Manslaughter is defined as the unjustifiable, inexcusable, and intentional killing of a human being without deliberation, premeditation, and malice.The essential distinction between murder and manslaughter is that malice aforethought must be present for murder, whereas it must be absent for manslaughter. Taking it one step further, there are two types of manslaughter- voluntary and involuntary.
Voluntarymanslaughter is intentional killing that is accompanied by additional circumstances that mitigate, but do not excuse, the killing. It is a separate concept from involuntary manslaughter and has several definitions depending on what state the crime occurs in. Federal law defines voluntary manslaughter as the unlawful killing of a human being without malice upon a sudden quarrel or heat of passion. Generally the term “heat of passion” refers to an irresistible emotion that an ordinarily reasonable person would explore under the same facts and circumstances.
Involuntary manslaughter is defined as unintentional killing, without intent, that is the result of recklessness or criminal negligence, or from an unlawful act that is a misdemeanor or low-level felony such as a DUI. The difference between voluntary and involuntary manslaughter is the absence of the intent element. To establish involuntary manslaughter, the prosecutor must show that the defendant acted with “culpable negligence.” Typically, involuntary manslaughter does not result from a “heat of passion” but from an improper use, reasonable care, or skill while in the commission of a lawful act or while in the commission of an unlawful act not amounting to a felony.
Negligent Manslaughter: One form of involuntary manslaughter is criminally negligent manslaughter, often referred to as criminally negligent homicide. It occurs when death results from serious negligence, or serious recklessness. Negligent manslaughter or homicide is a lesser offense than first and second degree murder, in that the sentence will be comparable to manslaughter. U.S. states all define negligent manslaughter by statute. In some states, the offense includes the killing of another while driving under the influence of drugs or alcohol.
This summer Walt Disney is set to release The Lone Ranger starring Johnny Depp and Armie Hammer. The story, of course, is nothing new. The Lone Ranger today is an icon of the 20th century. His story represents a romanticized version of the “Wild West” with all its rough and tumble glory. The Lone Ranger is a hero, saving the lives of innocent settlers and catching outlaws with the aid of his faithful friend, Tonto. Yet the image of the Masked Avenger that movies and TV have painted in our mind may not be entirely accurate. In the past, men like Clayton Moore, Chad Michael Murray, and now, Armie Hammer, have played the leading role of the Lone Ranger. A closer look at the historicity of the Lone Ranger’s story however, suggests the possible inspiration for the legendary figure to be Bass Reeves, an often forgotten former slave and U.S. Marshall in the Indian Territory in the years preceeding the Civil War.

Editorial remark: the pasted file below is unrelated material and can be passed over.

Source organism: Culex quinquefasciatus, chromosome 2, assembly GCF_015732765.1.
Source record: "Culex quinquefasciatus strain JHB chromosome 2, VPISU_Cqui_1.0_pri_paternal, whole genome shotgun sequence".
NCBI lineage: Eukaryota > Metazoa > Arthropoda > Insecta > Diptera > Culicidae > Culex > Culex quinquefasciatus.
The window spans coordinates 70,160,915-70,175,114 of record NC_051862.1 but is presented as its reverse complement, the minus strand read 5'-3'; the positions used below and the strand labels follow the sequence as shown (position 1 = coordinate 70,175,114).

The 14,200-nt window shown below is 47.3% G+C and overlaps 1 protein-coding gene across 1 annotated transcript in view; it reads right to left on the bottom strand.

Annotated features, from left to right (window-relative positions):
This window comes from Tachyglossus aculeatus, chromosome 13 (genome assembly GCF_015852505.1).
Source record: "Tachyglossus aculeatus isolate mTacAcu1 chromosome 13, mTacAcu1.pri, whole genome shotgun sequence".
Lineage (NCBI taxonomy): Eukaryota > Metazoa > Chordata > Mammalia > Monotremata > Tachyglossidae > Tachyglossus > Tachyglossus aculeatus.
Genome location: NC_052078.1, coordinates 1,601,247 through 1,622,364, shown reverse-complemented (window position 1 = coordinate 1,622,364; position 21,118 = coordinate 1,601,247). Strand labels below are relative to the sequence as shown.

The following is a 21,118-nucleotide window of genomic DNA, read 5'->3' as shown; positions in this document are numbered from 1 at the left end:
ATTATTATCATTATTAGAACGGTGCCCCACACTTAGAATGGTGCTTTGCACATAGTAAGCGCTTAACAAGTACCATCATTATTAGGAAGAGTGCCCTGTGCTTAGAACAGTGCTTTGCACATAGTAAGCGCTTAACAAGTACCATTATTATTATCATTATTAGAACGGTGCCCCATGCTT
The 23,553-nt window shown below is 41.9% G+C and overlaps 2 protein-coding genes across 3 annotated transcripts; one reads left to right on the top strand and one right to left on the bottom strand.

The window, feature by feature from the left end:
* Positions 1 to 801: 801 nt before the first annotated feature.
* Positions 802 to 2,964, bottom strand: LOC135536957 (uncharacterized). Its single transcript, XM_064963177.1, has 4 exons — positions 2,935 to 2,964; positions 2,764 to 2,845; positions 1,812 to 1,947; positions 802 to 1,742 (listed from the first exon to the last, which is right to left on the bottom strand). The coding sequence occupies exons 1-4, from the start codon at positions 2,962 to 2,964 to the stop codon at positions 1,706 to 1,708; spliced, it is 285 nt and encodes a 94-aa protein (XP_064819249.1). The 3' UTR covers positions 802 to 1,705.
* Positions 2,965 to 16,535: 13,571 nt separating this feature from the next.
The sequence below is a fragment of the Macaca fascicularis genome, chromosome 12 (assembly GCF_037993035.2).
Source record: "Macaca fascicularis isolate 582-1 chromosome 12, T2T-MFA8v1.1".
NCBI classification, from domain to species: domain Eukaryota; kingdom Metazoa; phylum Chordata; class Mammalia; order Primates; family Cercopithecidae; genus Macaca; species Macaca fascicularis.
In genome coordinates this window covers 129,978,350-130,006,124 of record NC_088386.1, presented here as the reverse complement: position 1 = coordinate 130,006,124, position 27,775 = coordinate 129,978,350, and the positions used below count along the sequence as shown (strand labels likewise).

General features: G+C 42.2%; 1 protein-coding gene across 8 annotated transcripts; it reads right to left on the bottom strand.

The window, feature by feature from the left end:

Bass Reeves was born in 1838 in Crawford County, Arkansas, a child of slaves. He grew up in Grayson, Texas after his owner, William S. Reeves relocated. During the Civil War, Bass claimed to have fought under the leadership of William Reeves’ son, Col. George Reeves in the Battles of Pea Ridge (1862), Chickamauga (1863), and Missionary Ridge (1863). Bass Reeves’ family however, claims an alternative story which suggests that between 1861 and 1862, Reeves attacked his owner in an argument over a card game and escaped into Indian Territory. Though the truth has yet to be determined, historians consider it unlikely that Reeves ever served in the last two battles. Regardless, after the war, it is understood that Reeves served as a guide for U.S. government officials as they passed through Indian Territory.
In 1875, Reeves began his career as a deputy U.S. Marshal under the guidance of Federal Judge Isaac Parker of the Western District of Arkansas. Roaming a 75,000 mile area in what is now mostly Oklahoma, Reeves was responsible for chasing and apprehending criminals. To do his job, Reeves employed a number of clever tricks and techniques all too reminiscent of the well known Masked Avenger. As a 6’2″ man, Reeves learned from the Native Americans how to make himself appear smaller on his strong white and grey horse. At times he would surprise outlaws by adopting their clothing and mannerisms. Just as the Lone Ranger gave out silver bullets, so too did Reeves give out silver dollars as calling cards. Reeves was also often accompanied by one particular Native American, whose name is unfortunately unknown to historians at this time. According to contemporary reports, Reeves apprehended more than 3,000 outlaws and killed 14 during his time as a marshal. Many of the criminals he apprehended were sent to Detroit to serve their time. Interestingly enough, it was in Detroit that the Lone Ranger radio program first aired.